In the understandable confusion and mayhem that then followed, umpires seemed to have varying views on where the Blues' down-field kick should have been taken, and who should have taken it.
The kick, in my eyes, should have been several metres further from the goal than it ended up being, and very clearly, should have been taken by Michael Gibbons, who was the closest Carlton player to the ball kicked by Docherty.
Some of this confusion could have been mitigated had the controlling umpire been able to call for operators of the ARC to forensically analyse the events.
Given the final siren had sounded, there would have been none of the usual time pressures in studying the video, which would have allowed for a clearer reading of where the ball sailed out of bounds as well as establishing that Gibbons had to be the kicker.
No matter what the AFL says on Monday about all aspects of this situation, at least one and possibly two components of it just didn't feel right.
And if you don't agree with that, ask this: would you be comfortable if a Grand Final was decided in such a way?
Tomahawk's the sharpest he's been
Membership of the Tom Hawkins Appreciation Society is growing with each match of 2020.
There's something very special, even mesmerising, when a key position forward hits a hot streak of form, which Hawkins has done with 19 goals in his past five matches as he has led his Cats on a surge that has established them as high-end premiership challengers.
Hawkins' six goals against Port Adelaide on Friday night was the standout performance of any player this season. Incredibly, given he's now 268 games and 14 seasons in to an outstanding AFL journey, is already a best-and-fairest winner, a two-time premiership player and has twice been named a Virgin Australia AFL All Australian, Hawkins' stretch of form in the past five games has been career-best.
THE LADDER Where is your team sitting?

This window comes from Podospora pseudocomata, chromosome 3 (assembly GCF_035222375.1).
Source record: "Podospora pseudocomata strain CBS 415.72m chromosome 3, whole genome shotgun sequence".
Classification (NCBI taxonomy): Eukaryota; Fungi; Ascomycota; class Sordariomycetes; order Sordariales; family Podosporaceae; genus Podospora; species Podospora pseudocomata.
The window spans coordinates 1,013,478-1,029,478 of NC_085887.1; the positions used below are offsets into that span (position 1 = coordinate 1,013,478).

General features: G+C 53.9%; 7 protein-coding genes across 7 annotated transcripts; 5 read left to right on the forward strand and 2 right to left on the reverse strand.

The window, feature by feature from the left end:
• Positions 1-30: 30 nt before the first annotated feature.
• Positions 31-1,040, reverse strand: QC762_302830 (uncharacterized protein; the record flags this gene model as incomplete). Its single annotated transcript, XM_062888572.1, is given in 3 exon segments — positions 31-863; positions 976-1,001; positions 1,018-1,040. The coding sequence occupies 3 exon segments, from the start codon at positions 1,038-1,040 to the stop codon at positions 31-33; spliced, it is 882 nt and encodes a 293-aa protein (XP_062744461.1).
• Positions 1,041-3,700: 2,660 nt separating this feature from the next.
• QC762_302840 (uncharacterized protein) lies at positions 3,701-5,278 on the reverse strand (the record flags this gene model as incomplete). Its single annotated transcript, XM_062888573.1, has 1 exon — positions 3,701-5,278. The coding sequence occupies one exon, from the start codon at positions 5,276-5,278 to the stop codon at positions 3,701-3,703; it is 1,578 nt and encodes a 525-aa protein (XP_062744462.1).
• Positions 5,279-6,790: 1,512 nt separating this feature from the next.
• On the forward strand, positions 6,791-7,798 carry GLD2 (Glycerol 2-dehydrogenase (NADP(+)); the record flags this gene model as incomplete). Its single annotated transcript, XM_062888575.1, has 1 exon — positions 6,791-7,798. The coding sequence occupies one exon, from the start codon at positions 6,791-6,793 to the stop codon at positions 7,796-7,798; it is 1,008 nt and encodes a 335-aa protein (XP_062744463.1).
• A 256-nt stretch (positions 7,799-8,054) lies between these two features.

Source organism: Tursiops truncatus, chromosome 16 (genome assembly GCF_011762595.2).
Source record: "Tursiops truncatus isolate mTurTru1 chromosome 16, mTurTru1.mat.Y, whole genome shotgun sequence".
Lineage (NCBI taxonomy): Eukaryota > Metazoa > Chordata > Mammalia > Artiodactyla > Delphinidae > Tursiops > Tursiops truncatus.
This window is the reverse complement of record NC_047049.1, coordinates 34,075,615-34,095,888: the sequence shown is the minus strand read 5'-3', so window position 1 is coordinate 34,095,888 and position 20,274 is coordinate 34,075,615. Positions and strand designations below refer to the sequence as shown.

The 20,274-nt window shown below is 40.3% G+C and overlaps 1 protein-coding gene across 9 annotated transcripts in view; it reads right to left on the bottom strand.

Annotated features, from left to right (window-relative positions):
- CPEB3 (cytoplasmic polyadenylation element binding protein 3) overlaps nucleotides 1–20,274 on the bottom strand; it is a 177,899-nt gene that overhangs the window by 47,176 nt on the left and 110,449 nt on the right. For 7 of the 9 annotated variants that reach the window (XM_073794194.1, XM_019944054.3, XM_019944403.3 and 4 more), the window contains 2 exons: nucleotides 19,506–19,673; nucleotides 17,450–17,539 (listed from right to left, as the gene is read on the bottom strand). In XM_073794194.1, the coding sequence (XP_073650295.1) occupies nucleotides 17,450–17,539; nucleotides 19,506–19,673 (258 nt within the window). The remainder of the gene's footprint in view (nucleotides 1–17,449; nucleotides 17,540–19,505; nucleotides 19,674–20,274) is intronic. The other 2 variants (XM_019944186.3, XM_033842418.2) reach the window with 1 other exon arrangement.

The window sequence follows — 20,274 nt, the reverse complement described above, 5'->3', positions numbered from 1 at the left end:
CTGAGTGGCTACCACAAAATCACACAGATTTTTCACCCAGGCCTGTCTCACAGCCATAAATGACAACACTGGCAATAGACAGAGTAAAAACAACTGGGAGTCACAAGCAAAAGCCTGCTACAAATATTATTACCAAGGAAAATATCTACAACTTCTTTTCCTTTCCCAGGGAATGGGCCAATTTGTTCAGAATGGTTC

With Gary Ablett likely to return for at least the final two home and away rounds, Geelong is beautifully placed to reach its first Grand Final since winning the 2011 premiership.
Since that season, it has played 15 finals and reached four preliminary finals. It is actually a record which should be celebrated, not decried. And remember, the Cats – without a suspended Hawkins – were 21 points clear of eventual premier Richmond at half-time of last year's preliminary final.
From flag favourites to whipping boys in three years
For the Crows, 2020 started with hope under a new coach and captain. Quickly, it turned to despair, and now it is worryingly sad.
The fears around them becoming the first VFL/AFL team since Fitzroy in 1964 to go through a season winless started to take hold a month ago, and after Sunday's mauling by the Western Bulldogs, it seems inevitable that that unfortunate outcome will be added to this club's already very ugly post-2017 timeline.
Since round eight, the Crows have provided struggling opponents with desperately needed wins. Essendon beat them by three points, and hasn't won since. North Melbourne beat them the following match, the only time the Roos have won in their 10 matches since round two. Melbourne belted them in round 10, a week after the Demons' president Glen Bartlett publicly smashed his own players. The hapless Collingwood beat them in round 11, and the Bulldogs, who had lost their previous three games, won with ridiculous ease at Metricon Stadium on Sunday.
ROUNDS 12-18 Check out the full fixture
The Crows' matches to come are against Geelong, Hawthorn, GWS, Carlton and Richmond.